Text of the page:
But we all have other lives. There’s a whole structure built around the writing life. Many of us have websites and blogs. We write for newspapers, even if only book reviews. We stand on platforms like this one. We get interviewed occasionally. When, occasionally, a writer attempts to rock the boat, as happened recently with Julian Gough, it can result in quite a lot of publicity. This is the apparatus of what other countries call ‘The Public Intellectual’. I’m using the term ‘intellectual’ here in the broadest sense. Antonio Gramsci said everyone is an intellectual but not everyone functions as an intellectual in society, and it’s in that sense I mean it. But writers, more than many of their fellow citizens, have access to the public. We get asked questions and those questions tend to box us into ever more precious observations about our own work. Wouldn’t it be refreshing to be asked about something else?
I make this appeal to my fellow-writers, not because of any special skills they have in politics or economics, not because they more than their fellow-citizens have a right or duty to engage in politics, but precisely because none of these apply. Writers should engage in politics exactly because they are citizens like everyone else. Quietism and ivory-towerism, the status-appeal of claiming to be an outsider or a dispassionate observer, or a mere ‘maker’ whose focus is always on the work and never on the subject matter – these have no place when it comes to justifying our lives among our fellow-citizens (and non-citizens).
If we, all of us, use some of the opportunities presented in our working lives to help to open up a political debate about that question I posed earlier – Who is this country for? – I think we will make a substantial contribution to the society from which we draw our inspiration. That’s a modest enough aspiration. I know how powerless writers really are – by the way, they’re about as powerless as anybody else in this hapless pluto-democracy of ours, no more and no less. But it’s just possible that writers, being skilled at writing, if nothing else, can persuade people to think critically about politics. And I don’t mean who’s up next, who’s in and who’s out. I mean that central question: Who is this country for? Is it for its citizens or for its billionaires? Is it for the economy or the people?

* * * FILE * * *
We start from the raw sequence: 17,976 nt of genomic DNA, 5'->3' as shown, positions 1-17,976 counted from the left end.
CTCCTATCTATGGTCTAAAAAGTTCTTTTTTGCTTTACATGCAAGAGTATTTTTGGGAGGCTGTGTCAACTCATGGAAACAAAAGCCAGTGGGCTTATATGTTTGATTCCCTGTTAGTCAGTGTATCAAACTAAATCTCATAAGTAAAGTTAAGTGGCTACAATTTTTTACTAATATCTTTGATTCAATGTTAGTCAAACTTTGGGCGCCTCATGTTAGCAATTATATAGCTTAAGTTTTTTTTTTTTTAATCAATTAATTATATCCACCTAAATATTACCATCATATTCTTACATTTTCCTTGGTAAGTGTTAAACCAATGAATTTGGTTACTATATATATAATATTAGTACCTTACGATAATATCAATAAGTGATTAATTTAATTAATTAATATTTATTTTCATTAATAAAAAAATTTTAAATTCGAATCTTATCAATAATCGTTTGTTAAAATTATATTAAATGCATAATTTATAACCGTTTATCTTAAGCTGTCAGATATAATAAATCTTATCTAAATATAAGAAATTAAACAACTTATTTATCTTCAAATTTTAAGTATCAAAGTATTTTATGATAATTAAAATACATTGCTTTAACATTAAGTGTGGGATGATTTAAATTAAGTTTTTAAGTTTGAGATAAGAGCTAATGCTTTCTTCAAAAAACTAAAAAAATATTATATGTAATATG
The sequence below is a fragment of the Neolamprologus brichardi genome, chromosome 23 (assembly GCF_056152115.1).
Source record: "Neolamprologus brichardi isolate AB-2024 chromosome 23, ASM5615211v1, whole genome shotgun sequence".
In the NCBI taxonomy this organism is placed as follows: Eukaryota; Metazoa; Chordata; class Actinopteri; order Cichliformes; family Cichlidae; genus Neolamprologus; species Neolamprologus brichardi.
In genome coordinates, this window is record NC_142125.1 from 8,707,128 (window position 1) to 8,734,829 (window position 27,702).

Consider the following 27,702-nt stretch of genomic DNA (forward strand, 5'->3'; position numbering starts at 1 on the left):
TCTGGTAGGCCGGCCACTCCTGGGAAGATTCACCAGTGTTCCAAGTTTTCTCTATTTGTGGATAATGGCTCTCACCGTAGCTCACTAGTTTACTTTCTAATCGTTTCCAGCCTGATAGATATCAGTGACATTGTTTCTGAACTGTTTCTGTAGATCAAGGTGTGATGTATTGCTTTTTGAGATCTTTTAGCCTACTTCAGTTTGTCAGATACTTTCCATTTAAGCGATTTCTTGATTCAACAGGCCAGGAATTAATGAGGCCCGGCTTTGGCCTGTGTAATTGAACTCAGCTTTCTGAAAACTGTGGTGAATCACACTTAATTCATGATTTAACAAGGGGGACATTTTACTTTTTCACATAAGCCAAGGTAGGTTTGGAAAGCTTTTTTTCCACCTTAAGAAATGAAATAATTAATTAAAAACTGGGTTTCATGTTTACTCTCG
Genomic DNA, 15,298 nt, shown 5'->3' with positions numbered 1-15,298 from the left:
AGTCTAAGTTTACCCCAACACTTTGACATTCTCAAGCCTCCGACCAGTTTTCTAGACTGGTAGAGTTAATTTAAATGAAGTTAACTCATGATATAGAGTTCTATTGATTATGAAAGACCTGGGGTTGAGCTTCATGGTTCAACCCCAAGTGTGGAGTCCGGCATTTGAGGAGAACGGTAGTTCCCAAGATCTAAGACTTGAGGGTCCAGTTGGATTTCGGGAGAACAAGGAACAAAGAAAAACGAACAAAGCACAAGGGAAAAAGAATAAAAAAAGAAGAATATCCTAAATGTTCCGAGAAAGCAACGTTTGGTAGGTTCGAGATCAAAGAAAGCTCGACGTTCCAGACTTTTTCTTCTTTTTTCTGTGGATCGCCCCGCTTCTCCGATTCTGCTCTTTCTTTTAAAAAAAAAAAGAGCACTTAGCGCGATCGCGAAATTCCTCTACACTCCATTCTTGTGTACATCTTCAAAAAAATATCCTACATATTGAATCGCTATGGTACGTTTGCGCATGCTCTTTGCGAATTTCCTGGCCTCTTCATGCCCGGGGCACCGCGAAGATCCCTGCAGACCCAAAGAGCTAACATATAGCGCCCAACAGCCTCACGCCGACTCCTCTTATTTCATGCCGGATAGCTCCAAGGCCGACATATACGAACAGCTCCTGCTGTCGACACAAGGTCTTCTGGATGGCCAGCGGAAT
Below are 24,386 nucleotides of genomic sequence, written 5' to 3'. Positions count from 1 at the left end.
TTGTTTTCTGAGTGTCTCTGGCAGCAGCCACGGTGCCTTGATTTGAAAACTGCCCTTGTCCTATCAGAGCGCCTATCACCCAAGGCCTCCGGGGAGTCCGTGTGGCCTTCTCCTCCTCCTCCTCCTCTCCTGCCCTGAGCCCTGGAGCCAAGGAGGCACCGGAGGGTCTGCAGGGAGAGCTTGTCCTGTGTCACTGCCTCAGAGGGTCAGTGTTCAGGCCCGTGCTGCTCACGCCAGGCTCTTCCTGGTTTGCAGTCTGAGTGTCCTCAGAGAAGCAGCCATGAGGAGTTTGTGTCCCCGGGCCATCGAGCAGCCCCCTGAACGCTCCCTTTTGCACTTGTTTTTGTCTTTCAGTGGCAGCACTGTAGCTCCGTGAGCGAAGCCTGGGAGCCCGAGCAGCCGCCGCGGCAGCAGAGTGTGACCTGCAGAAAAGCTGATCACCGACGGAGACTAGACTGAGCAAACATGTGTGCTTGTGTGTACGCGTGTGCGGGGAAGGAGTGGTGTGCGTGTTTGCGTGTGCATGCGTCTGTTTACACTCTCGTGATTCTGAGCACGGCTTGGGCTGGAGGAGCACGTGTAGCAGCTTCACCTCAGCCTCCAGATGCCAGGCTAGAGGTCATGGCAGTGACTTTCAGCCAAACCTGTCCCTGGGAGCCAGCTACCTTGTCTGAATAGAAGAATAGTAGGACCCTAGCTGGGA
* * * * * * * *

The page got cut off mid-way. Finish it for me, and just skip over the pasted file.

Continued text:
Of course becoming politically engaged will turn writers into outsiders again. And I take the risk that some of those writers will be on what I consider the wrong side.
I closed that essay I mentioned earlier with following words, and I’d like to close with them here:
‘The planet is burning; the capitalists have stolen the world, including our land, water and air; health, social services, education are battered and impoverished; unemployment is at an unprecedented level; oil-wars blight the lives of millions. Nevertheless, reasonableness, quietness, calmness, meditativeness, are continuously advanced as terms of affection by literary critics when the world calls for anger, savagery and satire… It will take more than reasonableness and quiet meditation to shake the structure. So let us begin at the first step, the simple process of naming our enemy. Firstly, a taxonomy of rapine, a genealogy of avarice.’
Originally delivered as a lecture to The Kate O''Brien Weekend, in Limerick, March 2010
The walls now
Taking probable climate change into account, the height of the new wall.